Yesterday, there were two well-documented new reports about the internment camps and other abuses being perpetrated in Xinjiang:
- Ben Dooley of Agence France-Presse reported on government procurement orders for handcuffs, cattle prods, police batons, and pepper spray intended for use at internment camps.
- The BBC’s John Sudworth visited Xinjiang, analyzed satellite photos, and conducted interviews with eight Uyghurs living overseas to produce China’s hidden camps.
Only after we put yesterday’s newsletter to bed did I read the third major report on Xinjiang published on ChinaFile yesterday: China’s government has ordered a million citizens to occupy Uyghur homes. Here’s what they think they’re doing. The article is by anthropologist Darren Byler, who has spent two years living in Xinjiang and maintained many of his Han and Uyghur contacts there.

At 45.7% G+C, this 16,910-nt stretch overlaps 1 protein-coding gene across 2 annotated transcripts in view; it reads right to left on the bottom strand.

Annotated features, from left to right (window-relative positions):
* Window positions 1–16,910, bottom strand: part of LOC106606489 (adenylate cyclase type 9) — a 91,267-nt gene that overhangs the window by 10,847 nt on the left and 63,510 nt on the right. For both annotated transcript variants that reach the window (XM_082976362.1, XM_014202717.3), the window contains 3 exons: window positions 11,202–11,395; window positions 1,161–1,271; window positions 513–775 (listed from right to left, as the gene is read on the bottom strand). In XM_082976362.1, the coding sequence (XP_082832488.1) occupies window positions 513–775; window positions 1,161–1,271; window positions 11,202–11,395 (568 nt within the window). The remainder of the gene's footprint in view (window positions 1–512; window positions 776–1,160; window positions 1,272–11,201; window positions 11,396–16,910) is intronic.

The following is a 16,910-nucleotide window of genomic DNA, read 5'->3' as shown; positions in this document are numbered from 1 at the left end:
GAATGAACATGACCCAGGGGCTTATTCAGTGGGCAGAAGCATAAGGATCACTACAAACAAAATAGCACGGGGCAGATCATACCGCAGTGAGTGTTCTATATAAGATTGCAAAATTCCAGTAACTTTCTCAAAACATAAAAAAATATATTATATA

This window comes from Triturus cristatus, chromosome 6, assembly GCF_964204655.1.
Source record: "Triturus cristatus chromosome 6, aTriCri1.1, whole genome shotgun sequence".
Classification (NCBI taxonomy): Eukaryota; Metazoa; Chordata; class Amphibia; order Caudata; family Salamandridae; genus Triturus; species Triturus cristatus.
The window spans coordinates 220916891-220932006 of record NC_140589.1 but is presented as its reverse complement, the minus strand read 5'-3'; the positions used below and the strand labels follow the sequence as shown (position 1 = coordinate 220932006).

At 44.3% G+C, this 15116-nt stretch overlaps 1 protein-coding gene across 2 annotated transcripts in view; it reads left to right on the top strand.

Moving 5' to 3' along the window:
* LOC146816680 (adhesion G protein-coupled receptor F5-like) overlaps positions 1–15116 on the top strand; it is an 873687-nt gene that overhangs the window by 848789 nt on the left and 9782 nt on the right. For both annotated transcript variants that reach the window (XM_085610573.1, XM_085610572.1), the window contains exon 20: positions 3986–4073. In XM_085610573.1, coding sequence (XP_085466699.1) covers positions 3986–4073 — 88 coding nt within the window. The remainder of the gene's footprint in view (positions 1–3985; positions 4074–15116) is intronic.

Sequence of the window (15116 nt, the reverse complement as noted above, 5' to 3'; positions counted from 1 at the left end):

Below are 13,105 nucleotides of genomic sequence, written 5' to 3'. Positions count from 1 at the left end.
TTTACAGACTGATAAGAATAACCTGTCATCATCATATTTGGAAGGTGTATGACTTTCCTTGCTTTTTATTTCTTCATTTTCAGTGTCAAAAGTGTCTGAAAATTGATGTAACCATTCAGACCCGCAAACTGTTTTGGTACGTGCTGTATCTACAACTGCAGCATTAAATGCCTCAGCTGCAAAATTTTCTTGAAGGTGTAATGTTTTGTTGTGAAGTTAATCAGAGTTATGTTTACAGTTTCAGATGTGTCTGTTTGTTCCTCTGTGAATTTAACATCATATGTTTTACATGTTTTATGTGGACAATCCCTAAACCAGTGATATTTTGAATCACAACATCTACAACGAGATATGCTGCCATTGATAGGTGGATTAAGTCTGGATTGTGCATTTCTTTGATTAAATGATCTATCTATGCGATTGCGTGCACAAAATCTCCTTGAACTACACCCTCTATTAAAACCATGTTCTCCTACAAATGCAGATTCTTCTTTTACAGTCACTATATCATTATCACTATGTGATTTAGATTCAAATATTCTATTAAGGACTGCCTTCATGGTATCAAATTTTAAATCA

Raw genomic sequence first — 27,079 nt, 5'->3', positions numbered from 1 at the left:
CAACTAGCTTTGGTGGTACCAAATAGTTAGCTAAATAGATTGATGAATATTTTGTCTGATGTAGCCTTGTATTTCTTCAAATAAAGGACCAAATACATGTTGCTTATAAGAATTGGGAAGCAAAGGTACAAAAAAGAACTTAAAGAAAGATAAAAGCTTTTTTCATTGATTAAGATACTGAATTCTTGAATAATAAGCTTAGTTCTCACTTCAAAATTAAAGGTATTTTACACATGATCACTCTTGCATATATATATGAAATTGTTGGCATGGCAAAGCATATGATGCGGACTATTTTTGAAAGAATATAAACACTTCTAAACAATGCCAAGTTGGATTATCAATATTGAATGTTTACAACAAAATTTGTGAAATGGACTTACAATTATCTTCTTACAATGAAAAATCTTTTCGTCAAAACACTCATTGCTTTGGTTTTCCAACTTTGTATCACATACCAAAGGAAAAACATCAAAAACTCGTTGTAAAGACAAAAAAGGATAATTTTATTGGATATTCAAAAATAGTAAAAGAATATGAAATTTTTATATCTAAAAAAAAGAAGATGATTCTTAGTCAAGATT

On a recent visit, he found that many of his Han friends have been co-opted into a government homestay program in which Han “big brothers and sisters” spy on and try to encourage Uyghur families to speak Chinese and assimilate into Han culture. Read the whole thing. In its own way, it’s as sinister as the network of internment camps.
Related and further reading:
- Opinion: China locks up ethnic minorities in camps. It says so itself. / by Rian Thum in NYT (porous paywall)
“The internment camps no longer are an ad hoc measure; they are meant to be permanent. And their reach is spreading geographically.”
- Chinese man jailed for Koran burning as Islamaphobia spreads online / SCMP
“A man in Xian was sentenced to 10 days’ detention for uploading a video online of himself burning a copy of the Koran.” The unnamed man was charged with “inciting national hatred or national discrimination.”